Fraunhofer ISE spinoff, NexWafe has secured €8 million in financing for the commercialization of its kerfless wafers.
Saudi Aramco Energy Ventures (SAEV) led the round, which included Green Gateway Fund 2 (GGF2), advised by Wermuth Asset Management GmbH (WAM), and existing investor Lynwood (Schweiz) AG.
The funds will be used for the commissioning of NexWafe’s 5 MW wafer production line in Freiburg, Germany.
CEO Stefan Reber tells pv magazine NexWafe is targeting cost reductions of 50%. Energy consumption is also expected to decrease by at least this much he says.
While the pilot line is expected to be complete by Q2 2018, says Reber, the plans announced in 2015 to ramp up to 250 MWp are still in the pipeline. “Very quickly” after the pilot line is up and running, the team will look to secure financing for the next stage.
While Reber couldn’t comment on the specific details, he says around €50 million to €60 million will be required for the large-scale production facility, and that there is “lots of interest” for NexWafe’s kerfless wafers, which will help secure future financing.
Overall, he sees a big market for kerfless wafers, due to the “significant” advantages they bring.
With NexWafe’s EpiWafer process, “crystalline silicon layers are deposited on seed wafers and subsequently detached to produce freestanding wafers, of any desired thickness without kerf loss,” explains the company in a statement released.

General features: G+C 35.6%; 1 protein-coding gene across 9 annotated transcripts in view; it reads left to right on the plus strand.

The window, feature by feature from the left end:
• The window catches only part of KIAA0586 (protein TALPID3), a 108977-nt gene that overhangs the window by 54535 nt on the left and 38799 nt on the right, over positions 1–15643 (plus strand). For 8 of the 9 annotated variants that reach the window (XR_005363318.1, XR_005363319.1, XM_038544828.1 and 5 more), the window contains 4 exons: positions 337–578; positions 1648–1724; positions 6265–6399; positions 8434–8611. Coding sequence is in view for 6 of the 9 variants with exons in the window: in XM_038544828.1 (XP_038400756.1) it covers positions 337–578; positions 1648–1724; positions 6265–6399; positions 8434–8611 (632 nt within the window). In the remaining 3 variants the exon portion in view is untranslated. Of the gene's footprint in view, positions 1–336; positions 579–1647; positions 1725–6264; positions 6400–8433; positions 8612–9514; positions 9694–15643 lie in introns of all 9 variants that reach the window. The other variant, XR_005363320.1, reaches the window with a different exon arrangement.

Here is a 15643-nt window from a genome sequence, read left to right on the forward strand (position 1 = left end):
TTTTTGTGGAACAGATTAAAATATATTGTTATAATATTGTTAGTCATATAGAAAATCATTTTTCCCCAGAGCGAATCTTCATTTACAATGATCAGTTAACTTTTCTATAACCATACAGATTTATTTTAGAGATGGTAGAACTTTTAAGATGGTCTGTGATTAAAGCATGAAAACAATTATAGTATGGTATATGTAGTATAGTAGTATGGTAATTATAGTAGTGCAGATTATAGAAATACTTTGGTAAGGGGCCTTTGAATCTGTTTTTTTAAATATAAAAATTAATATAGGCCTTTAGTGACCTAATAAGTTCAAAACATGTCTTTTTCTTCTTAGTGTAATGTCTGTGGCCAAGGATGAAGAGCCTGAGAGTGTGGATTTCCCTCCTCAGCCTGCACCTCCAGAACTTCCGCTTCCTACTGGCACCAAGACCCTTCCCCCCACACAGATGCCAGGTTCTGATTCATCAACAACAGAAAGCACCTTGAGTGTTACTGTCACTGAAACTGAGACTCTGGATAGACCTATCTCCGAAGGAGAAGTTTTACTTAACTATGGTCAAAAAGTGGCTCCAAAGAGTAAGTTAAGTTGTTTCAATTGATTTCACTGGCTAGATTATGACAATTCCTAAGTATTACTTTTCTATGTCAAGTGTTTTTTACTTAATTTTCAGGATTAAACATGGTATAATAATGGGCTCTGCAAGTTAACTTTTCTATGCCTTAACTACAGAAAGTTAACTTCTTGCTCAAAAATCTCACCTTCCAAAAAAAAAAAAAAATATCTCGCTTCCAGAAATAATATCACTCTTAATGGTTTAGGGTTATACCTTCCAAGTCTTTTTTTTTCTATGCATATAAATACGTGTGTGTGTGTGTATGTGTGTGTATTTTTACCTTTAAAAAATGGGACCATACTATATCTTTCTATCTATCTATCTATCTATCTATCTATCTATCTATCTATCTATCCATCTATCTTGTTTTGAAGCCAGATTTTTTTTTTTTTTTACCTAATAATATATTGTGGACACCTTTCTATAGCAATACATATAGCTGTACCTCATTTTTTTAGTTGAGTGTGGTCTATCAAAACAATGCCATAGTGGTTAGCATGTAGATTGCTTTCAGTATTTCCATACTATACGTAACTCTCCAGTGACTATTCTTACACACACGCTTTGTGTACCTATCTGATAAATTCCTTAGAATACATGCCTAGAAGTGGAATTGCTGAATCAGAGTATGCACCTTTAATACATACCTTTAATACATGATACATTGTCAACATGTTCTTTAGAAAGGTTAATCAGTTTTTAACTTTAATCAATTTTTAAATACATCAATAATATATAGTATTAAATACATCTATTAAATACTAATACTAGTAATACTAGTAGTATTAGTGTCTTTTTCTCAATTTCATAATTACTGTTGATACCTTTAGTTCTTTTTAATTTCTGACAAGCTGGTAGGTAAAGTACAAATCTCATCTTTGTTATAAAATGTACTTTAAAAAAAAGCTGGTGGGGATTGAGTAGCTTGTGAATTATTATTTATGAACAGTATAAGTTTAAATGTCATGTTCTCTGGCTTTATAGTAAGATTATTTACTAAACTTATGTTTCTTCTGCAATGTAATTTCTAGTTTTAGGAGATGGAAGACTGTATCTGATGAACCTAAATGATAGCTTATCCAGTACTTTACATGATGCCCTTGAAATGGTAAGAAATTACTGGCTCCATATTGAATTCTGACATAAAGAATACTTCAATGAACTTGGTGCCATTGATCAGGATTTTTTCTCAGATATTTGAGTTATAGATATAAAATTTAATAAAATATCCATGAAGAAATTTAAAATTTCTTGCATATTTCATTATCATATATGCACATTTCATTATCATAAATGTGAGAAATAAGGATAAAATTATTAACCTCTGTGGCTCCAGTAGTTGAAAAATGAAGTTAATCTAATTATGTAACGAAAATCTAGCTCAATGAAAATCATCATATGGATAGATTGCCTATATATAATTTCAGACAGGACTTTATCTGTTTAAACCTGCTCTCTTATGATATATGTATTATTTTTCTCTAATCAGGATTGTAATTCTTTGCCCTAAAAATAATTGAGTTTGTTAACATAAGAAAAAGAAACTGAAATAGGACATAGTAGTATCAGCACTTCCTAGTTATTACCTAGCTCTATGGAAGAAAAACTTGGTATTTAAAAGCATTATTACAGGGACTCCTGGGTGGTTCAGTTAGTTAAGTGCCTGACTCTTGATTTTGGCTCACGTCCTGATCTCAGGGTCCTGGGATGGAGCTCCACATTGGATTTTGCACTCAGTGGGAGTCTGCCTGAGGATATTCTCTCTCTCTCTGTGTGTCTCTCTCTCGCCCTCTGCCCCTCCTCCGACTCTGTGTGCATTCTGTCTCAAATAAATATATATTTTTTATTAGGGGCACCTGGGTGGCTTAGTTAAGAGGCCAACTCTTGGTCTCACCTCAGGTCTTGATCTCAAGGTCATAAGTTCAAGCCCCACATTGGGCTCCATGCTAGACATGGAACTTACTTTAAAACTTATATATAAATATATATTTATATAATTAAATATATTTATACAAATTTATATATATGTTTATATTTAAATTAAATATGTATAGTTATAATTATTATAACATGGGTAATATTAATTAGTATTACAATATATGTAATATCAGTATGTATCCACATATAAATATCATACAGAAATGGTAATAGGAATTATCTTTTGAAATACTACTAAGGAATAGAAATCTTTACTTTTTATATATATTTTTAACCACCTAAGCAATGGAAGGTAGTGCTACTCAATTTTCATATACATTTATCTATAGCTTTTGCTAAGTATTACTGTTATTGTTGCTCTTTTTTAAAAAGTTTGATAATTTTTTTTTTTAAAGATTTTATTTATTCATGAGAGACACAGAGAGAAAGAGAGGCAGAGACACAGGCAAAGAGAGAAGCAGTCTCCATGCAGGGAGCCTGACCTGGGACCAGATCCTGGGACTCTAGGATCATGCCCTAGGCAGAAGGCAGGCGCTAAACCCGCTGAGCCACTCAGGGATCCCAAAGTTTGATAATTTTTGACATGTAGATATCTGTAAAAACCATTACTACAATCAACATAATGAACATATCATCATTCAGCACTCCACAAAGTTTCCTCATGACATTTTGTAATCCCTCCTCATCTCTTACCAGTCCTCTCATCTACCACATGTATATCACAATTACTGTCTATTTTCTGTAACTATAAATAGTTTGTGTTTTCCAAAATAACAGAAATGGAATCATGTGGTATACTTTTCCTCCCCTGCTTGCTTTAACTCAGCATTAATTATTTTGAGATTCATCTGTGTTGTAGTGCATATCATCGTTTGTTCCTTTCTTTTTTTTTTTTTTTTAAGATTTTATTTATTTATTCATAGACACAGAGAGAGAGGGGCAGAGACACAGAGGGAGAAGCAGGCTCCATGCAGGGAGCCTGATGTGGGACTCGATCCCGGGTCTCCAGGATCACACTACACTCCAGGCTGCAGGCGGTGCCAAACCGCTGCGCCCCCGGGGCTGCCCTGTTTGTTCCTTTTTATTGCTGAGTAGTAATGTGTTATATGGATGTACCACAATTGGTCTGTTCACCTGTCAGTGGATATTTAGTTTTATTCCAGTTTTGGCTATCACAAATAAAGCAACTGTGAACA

This method sees four production steps in wafer manufacturing skipped, says Reber, and replaced with one major, silicon deposition, one. It makes the total process resource efficient, he adds.
“NexWafe’s technology provides superior quality monocrystalline wafers that are a drop-in replacement for current products,” comments Bruce Niven, Chief Investment Officer of SAEV, adding, “We are excited to be leading this investment into NexWafe at a time when the photovoltaic market continues to expand and with the Middle East region poised for accelerating growth in renewables deployment.”
Reber concludes by saying that while NexWafe is looking to address the total wafer market, the company will start with high efficiency mono-crystalline wafers, as this is said to be “the quickest growth area.”
In March 2016, Switzerland’s Lynwood said it would invest €6 million in NexWafe’s EpiWafer technology. Meanwhile, Reber told pv magazine in 2015 that the Fraunhofer Venture would supply under €1 million in seed funding.
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